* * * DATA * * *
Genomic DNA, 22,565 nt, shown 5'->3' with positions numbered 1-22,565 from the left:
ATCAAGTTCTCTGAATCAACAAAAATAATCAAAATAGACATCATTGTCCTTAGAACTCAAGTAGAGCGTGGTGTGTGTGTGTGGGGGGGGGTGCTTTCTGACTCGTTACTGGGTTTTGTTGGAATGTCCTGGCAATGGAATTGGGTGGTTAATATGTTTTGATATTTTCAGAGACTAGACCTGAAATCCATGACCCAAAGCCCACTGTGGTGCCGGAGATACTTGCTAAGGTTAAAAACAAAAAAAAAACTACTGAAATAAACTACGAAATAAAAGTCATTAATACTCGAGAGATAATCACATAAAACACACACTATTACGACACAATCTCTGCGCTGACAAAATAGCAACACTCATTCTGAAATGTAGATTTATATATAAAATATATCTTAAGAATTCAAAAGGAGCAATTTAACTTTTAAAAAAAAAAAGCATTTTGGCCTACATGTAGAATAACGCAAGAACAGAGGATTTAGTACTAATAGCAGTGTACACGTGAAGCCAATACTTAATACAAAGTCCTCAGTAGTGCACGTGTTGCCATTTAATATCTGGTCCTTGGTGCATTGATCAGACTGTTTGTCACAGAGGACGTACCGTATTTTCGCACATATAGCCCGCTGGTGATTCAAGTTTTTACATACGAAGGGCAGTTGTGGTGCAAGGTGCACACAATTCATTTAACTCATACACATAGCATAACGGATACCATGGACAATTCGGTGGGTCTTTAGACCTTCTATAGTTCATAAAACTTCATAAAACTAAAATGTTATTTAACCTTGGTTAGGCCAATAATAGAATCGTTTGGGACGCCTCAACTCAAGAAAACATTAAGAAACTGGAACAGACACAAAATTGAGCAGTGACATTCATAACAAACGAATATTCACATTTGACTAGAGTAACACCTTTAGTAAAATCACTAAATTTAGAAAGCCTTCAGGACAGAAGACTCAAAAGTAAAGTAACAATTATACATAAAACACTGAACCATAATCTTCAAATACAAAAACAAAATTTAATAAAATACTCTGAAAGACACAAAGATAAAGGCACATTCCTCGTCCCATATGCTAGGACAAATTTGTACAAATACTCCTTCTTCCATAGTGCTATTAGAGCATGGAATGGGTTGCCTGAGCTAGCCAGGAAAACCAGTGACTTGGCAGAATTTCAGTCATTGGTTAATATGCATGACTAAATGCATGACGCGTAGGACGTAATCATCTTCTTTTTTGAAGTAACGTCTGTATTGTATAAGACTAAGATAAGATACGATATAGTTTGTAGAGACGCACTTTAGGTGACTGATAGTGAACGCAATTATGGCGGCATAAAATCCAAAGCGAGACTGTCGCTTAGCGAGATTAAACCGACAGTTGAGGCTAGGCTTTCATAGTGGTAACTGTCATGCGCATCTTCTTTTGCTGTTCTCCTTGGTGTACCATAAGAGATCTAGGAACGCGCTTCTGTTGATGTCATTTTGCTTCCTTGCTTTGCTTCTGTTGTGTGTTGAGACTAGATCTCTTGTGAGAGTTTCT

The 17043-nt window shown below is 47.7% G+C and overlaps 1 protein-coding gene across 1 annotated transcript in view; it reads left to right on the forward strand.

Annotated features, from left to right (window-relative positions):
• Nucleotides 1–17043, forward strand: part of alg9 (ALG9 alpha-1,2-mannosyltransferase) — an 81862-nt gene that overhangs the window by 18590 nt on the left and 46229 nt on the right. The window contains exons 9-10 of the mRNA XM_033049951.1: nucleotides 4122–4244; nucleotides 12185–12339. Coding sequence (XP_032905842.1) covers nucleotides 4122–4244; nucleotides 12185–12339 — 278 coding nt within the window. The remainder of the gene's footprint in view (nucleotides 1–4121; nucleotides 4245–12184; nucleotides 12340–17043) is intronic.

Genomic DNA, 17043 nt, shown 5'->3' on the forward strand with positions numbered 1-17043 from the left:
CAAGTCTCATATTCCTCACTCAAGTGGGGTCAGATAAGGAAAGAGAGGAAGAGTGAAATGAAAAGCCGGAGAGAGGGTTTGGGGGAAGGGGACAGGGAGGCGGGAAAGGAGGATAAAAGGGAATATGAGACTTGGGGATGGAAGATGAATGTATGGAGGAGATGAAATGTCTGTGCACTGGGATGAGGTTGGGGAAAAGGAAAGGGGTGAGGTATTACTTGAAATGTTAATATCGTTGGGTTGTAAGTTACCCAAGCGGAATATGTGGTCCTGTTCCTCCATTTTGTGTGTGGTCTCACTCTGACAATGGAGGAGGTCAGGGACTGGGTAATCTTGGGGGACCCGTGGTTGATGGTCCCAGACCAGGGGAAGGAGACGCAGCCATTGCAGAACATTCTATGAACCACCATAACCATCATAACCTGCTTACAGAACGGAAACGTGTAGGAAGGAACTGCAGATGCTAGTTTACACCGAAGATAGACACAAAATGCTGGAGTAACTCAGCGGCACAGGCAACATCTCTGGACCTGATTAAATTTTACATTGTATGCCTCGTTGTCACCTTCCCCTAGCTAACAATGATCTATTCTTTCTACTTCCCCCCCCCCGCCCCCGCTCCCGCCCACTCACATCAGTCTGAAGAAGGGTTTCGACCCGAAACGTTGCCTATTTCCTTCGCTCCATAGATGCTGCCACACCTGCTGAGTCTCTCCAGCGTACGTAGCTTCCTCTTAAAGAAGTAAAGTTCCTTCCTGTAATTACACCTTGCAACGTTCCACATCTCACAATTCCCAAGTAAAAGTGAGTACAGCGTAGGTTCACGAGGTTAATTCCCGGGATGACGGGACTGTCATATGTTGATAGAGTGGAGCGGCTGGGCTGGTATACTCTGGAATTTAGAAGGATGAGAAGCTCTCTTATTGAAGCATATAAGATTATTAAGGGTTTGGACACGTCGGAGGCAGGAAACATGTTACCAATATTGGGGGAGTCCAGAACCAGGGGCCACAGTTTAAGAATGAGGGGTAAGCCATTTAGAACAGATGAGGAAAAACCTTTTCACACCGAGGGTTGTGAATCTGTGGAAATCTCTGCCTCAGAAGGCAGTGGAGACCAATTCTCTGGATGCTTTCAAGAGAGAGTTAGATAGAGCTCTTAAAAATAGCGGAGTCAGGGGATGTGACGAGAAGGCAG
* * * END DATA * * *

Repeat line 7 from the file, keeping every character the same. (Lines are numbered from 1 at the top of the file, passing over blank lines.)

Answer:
CAAGTCTCATATTCCTCACTCAAGTGGGGTCAGATAAGGAAAGAGAGGAAGAGTGAAATGAAAAGCCGGAGAGAGGGTTTGGGGGAAGGGGACAGGGAGGCGGGAAAGGAGGATAAAAGGGAATATGAGACTTGGGGATGGAAGATGAATGTATGGAGGAGATGAAATGTCTGTGCACTGGGATGAGGTTGGGGAAAAGGAAAGGGGTGAGGTATTACTTGAAATGTTAATATCGTTGGGTTGTAAGTTACCCAAGCGGAATATGTGGTCCTGTTCCTCCATTTTGTGTGTGGTCTCACTCTGACAATGGAGGAGGTCAGGGACTGGGTAATCTTGGGGGACCCGTGGTTGATGGTCCCAGACCAGGGGAAGGAGACGCAGCCATTGCAGAACATTCTATGAACCACCATAACCATCATAACCTGCTTACAGAACGGAAACGTGTAGGAAGGAACTGCAGATGCTAGTTTACACCGAAGATAGACACAAAATGCTGGAGTAACTCAGCGGCACAGGCAACATCTCTGGACCTGATTAAATTTTACATTGTATGCCTCGTTGTCACCTTCCCCTAGCTAACAATGATCTATTCTTTCTACTTCCCCCCCCCCGCCCCCGCTCCCGCCCACTCACATCAGTCTGAAGAAGGGTTTCGACCCGAAACGTTGCCTATTTCCTTCGCTCCATAGATGCTGCCACACCTGCTGAGTCTCTCCAGCGTACGTAGCTTCCTCTTAAAGAAGTAAAGTTCCTTCCTGTAATTACACCTTGCAACGTTCCACATCTCACAATTCCCAAGTAAAAGTGAGTACAGCGTAGGTTCACGAGGTTAATTCCCGGGATGACGGGACTGTCATATGTTGATAGAGTGGAGCGGCTGGGCTGGTATACTCTGGAATTTAGAAGGATGAGAAGCTCTCTTATTGAAGCATATAAGATTATTAAGGGTTTGGACACGTCGGAGGCAGGAAACATGTTACCAATATTGGGGGAGTCCAGAACCAGGGGCCACAGTTTAAGAATGAGGGGTAAGCCATTTAGAACAGATGAGGAAAAACCTTTTCACACCGAGGGTTGTGAATCTGTGGAAATCTCTGCCTCAGAAGGCAGTGGAGACCAATTCTCTGGATGCTTTCAAGAGAGAGTTAGATAGAGCTCTTAAAAATAGCGGAGTCAGGGGATGTGACGAGAAGGCAG